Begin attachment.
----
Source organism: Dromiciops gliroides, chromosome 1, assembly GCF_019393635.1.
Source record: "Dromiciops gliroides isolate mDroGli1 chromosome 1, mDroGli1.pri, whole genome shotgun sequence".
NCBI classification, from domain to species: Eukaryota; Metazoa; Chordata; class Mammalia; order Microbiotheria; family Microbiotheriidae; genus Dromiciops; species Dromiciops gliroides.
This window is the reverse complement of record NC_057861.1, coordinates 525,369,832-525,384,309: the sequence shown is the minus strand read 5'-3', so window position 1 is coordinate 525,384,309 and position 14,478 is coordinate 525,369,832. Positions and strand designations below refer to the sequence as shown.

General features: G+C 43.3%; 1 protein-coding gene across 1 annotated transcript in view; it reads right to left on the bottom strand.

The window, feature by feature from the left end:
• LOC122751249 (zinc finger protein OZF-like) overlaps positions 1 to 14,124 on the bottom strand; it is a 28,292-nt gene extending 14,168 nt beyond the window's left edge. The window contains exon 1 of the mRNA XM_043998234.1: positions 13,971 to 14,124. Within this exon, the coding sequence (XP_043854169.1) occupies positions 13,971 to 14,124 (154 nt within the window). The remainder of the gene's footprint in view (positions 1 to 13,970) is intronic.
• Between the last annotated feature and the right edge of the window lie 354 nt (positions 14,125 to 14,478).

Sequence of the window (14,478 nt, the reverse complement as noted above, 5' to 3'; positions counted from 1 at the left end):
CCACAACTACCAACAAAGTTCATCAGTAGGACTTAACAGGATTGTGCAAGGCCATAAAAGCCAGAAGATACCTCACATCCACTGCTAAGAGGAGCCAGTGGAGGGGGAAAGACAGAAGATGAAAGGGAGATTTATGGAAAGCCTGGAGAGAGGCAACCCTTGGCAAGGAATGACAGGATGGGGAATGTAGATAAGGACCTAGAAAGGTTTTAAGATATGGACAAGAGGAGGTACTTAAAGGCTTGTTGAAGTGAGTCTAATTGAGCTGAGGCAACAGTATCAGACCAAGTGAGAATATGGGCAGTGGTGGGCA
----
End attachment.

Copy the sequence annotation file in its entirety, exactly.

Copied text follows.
Source organism: Dromiciops gliroides, chromosome 1, assembly GCF_019393635.1.
Source record: "Dromiciops gliroides isolate mDroGli1 chromosome 1, mDroGli1.pri, whole genome shotgun sequence".
NCBI classification, from domain to species: Eukaryota; Metazoa; Chordata; class Mammalia; order Microbiotheria; family Microbiotheriidae; genus Dromiciops; species Dromiciops gliroides.
This window is the reverse complement of record NC_057861.1, coordinates 525,369,832-525,384,309: the sequence shown is the minus strand read 5'-3', so window position 1 is coordinate 525,384,309 and position 14,478 is coordinate 525,369,832. Positions and strand designations below refer to the sequence as shown.

General features: G+C 43.3%; 1 protein-coding gene across 1 annotated transcript in view; it reads right to left on the bottom strand.

The window, feature by feature from the left end:
• LOC122751249 (zinc finger protein OZF-like) overlaps positions 1 to 14,124 on the bottom strand; it is a 28,292-nt gene extending 14,168 nt beyond the window's left edge. The window contains exon 1 of the mRNA XM_043998234.1: positions 13,971 to 14,124. Within this exon, the coding sequence (XP_043854169.1) occupies positions 13,971 to 14,124 (154 nt within the window). The remainder of the gene's footprint in view (positions 1 to 13,970) is intronic.
• Between the last annotated feature and the right edge of the window lie 354 nt (positions 14,125 to 14,478).

Sequence of the window (14,478 nt, the reverse complement as noted above, 5' to 3'; positions counted from 1 at the left end):
CCACAACTACCAACAAAGTTCATCAGTAGGACTTAACAGGATTGTGCAAGGCCATAAAAGCCAGAAGATACCTCACATCCACTGCTAAGAGGAGCCAGTGGAGGGGGAAAGACAGAAGATGAAAGGGAGATTTATGGAAAGCCTGGAGAGAGGCAACCCTTGGCAAGGAATGACAGGATGGGGAATGTAGATAAGGACCTAGAAAGGTTTTAAGATATGGACAAGAGGAGGTACTTAAAGGCTTGTTGAAGTGAGTCTAATTGAGCTGAGGCAACAGTATCAGACCAAGTGAGAATATGGGCAGTGGTGGGCA